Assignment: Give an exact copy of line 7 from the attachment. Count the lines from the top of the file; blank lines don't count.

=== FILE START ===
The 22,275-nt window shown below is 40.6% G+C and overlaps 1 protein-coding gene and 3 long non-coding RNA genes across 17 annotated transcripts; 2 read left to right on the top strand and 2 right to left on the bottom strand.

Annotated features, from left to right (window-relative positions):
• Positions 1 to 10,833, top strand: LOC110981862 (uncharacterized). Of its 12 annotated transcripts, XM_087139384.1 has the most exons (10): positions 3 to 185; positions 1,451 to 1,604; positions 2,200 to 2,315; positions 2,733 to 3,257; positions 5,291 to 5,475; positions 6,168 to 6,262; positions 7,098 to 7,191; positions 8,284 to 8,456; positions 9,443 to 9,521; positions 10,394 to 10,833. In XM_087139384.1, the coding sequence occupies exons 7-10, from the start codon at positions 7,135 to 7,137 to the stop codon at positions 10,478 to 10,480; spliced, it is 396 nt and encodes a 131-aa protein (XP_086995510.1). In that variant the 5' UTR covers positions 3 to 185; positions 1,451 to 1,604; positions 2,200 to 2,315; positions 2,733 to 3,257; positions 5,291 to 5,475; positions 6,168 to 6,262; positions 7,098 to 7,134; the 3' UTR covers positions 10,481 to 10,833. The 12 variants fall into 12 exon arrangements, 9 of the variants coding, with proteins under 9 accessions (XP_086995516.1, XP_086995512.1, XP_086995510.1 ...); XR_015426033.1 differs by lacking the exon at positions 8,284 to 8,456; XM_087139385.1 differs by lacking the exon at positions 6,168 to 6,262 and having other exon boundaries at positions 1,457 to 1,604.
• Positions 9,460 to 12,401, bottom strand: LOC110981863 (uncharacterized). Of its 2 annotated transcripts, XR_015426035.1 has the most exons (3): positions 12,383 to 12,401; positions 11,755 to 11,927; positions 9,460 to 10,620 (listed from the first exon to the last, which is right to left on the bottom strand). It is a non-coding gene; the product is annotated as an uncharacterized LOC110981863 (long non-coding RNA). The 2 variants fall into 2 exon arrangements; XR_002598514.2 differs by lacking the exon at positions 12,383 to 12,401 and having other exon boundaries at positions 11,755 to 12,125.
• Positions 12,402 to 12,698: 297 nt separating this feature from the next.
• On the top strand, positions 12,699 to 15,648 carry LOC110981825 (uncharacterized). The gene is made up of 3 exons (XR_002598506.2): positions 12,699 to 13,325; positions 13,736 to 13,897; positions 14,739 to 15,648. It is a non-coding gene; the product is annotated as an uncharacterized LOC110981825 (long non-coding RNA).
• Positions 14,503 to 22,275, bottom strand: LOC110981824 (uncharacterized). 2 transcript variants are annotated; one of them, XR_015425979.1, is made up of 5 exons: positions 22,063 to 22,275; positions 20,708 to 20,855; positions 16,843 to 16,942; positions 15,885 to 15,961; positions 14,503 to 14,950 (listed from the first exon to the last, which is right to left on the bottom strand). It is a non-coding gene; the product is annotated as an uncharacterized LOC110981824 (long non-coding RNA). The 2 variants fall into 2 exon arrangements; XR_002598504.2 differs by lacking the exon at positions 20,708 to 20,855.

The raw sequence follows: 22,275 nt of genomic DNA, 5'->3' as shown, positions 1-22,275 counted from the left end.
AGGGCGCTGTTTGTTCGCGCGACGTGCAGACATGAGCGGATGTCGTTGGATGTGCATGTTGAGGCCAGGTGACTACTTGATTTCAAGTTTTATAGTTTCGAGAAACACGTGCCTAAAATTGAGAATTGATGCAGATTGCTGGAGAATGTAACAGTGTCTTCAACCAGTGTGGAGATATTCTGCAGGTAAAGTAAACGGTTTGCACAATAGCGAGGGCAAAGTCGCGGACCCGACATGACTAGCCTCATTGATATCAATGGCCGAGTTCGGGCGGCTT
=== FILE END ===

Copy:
• Positions 14,503 to 22,275, bottom strand: LOC110981824 (uncharacterized). 2 transcript variants are annotated; one of them, XR_015425979.1, is made up of 5 exons: positions 22,063 to 22,275; positions 20,708 to 20,855; positions 16,843 to 16,942; positions 15,885 to 15,961; positions 14,503 to 14,950 (listed from the first exon to the last, which is right to left on the bottom strand). It is a non-coding gene; the product is annotated as an uncharacterized LOC110981824 (long non-coding RNA). The 2 variants fall into 2 exon arrangements; XR_002598504.2 differs by lacking the exon at positions 20,708 to 20,855.